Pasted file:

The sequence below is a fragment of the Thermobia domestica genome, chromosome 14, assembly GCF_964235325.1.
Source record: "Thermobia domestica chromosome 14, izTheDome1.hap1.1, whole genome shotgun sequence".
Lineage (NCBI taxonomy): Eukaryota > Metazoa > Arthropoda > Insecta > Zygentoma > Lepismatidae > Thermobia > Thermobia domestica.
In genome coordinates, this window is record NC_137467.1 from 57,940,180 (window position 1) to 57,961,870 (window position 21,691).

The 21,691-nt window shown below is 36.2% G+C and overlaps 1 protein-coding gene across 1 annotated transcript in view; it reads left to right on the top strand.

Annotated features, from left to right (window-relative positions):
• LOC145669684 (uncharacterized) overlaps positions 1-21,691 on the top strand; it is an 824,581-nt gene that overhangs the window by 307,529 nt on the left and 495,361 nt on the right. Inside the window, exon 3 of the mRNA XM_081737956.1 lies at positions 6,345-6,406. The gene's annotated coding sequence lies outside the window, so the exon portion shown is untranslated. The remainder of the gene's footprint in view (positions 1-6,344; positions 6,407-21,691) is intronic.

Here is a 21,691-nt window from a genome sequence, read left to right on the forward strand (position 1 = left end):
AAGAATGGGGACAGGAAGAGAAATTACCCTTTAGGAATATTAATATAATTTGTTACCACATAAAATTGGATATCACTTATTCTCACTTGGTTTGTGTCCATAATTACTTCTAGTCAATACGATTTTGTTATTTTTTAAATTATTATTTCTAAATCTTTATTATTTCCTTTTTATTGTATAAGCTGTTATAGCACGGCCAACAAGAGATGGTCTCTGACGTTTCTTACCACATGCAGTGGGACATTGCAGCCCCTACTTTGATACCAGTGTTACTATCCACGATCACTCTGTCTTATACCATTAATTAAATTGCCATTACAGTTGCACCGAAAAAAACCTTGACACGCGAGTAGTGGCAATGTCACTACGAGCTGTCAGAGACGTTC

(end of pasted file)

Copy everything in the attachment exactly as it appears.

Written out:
The sequence below is a fragment of the Thermobia domestica genome, chromosome 14, assembly GCF_964235325.1.
Source record: "Thermobia domestica chromosome 14, izTheDome1.hap1.1, whole genome shotgun sequence".
Lineage (NCBI taxonomy): Eukaryota > Metazoa > Arthropoda > Insecta > Zygentoma > Lepismatidae > Thermobia > Thermobia domestica.
In genome coordinates, this window is record NC_137467.1 from 57,940,180 (window position 1) to 57,961,870 (window position 21,691).

The 21,691-nt window shown below is 36.2% G+C and overlaps 1 protein-coding gene across 1 annotated transcript in view; it reads left to right on the top strand.

Annotated features, from left to right (window-relative positions):
• LOC145669684 (uncharacterized) overlaps positions 1-21,691 on the top strand; it is an 824,581-nt gene that overhangs the window by 307,529 nt on the left and 495,361 nt on the right. Inside the window, exon 3 of the mRNA XM_081737956.1 lies at positions 6,345-6,406. The gene's annotated coding sequence lies outside the window, so the exon portion shown is untranslated. The remainder of the gene's footprint in view (positions 1-6,344; positions 6,407-21,691) is intronic.

Here is a 21,691-nt window from a genome sequence, read left to right on the forward strand (position 1 = left end):
AAGAATGGGGACAGGAAGAGAAATTACCCTTTAGGAATATTAATATAATTTGTTACCACATAAAATTGGATATCACTTATTCTCACTTGGTTTGTGTCCATAATTACTTCTAGTCAATACGATTTTGTTATTTTTTAAATTATTATTTCTAAATCTTTATTATTTCCTTTTTATTGTATAAGCTGTTATAGCACGGCCAACAAGAGATGGTCTCTGACGTTTCTTACCACATGCAGTGGGACATTGCAGCCCCTACTTTGATACCAGTGTTACTATCCACGATCACTCTGTCTTATACCATTAATTAAATTGCCATTACAGTTGCACCGAAAAAAACCTTGACACGCGAGTAGTGGCAATGTCACTACGAGCTGTCAGAGACGTTC